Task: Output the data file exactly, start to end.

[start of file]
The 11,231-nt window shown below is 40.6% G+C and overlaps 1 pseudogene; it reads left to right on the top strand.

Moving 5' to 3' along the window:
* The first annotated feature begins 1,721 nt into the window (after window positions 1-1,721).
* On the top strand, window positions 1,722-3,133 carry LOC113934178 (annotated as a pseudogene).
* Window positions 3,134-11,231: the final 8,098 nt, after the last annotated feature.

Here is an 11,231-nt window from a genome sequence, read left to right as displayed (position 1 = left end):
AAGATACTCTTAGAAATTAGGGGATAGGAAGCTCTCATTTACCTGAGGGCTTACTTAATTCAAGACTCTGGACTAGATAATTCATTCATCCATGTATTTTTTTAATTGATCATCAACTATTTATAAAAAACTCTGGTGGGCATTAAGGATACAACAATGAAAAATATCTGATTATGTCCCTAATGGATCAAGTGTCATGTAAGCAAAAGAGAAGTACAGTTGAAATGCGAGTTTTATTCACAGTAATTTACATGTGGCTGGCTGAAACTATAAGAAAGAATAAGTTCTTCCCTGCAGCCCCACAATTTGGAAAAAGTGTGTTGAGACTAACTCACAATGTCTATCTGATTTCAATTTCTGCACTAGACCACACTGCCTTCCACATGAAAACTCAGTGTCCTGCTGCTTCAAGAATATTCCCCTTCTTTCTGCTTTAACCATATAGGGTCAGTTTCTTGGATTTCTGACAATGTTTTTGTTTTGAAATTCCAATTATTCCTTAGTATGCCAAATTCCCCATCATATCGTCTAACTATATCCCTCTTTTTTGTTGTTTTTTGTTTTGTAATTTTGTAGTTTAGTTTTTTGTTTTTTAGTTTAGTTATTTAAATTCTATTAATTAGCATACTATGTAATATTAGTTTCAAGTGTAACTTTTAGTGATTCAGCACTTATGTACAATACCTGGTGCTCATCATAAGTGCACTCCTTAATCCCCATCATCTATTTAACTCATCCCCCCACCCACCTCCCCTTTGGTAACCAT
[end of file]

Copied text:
The 11,231-nt window shown below is 40.6% G+C and overlaps 1 pseudogene; it reads left to right on the top strand.

Moving 5' to 3' along the window:
* The first annotated feature begins 1,721 nt into the window (after window positions 1-1,721).
* On the top strand, window positions 1,722-3,133 carry LOC113934178 (annotated as a pseudogene).
* Window positions 3,134-11,231: the final 8,098 nt, after the last annotated feature.

Here is an 11,231-nt window from a genome sequence, read left to right as displayed (position 1 = left end):
AAGATACTCTTAGAAATTAGGGGATAGGAAGCTCTCATTTACCTGAGGGCTTACTTAATTCAAGACTCTGGACTAGATAATTCATTCATCCATGTATTTTTTTAATTGATCATCAACTATTTATAAAAAACTCTGGTGGGCATTAAGGATACAACAATGAAAAATATCTGATTATGTCCCTAATGGATCAAGTGTCATGTAAGCAAAAGAGAAGTACAGTTGAAATGCGAGTTTTATTCACAGTAATTTACATGTGGCTGGCTGAAACTATAAGAAAGAATAAGTTCTTCCCTGCAGCCCCACAATTTGGAAAAAGTGTGTTGAGACTAACTCACAATGTCTATCTGATTTCAATTTCTGCACTAGACCACACTGCCTTCCACATGAAAACTCAGTGTCCTGCTGCTTCAAGAATATTCCCCTTCTTTCTGCTTTAACCATATAGGGTCAGTTTCTTGGATTTCTGACAATGTTTTTGTTTTGAAATTCCAATTATTCCTTAGTATGCCAAATTCCCCATCATATCGTCTAACTATATCCCTCTTTTTTGTTGTTTTTTGTTTTGTAATTTTGTAGTTTAGTTTTTTGTTTTTTAGTTTAGTTATTTAAATTCTATTAATTAGCATACTATGTAATATTAGTTTCAAGTGTAACTTTTAGTGATTCAGCACTTATGTACAATACCTGGTGCTCATCATAAGTGCACTCCTTAATCCCCATCATCTATTTAACTCATCCCCCCACCCACCTCCCCTTTGGTAACCAT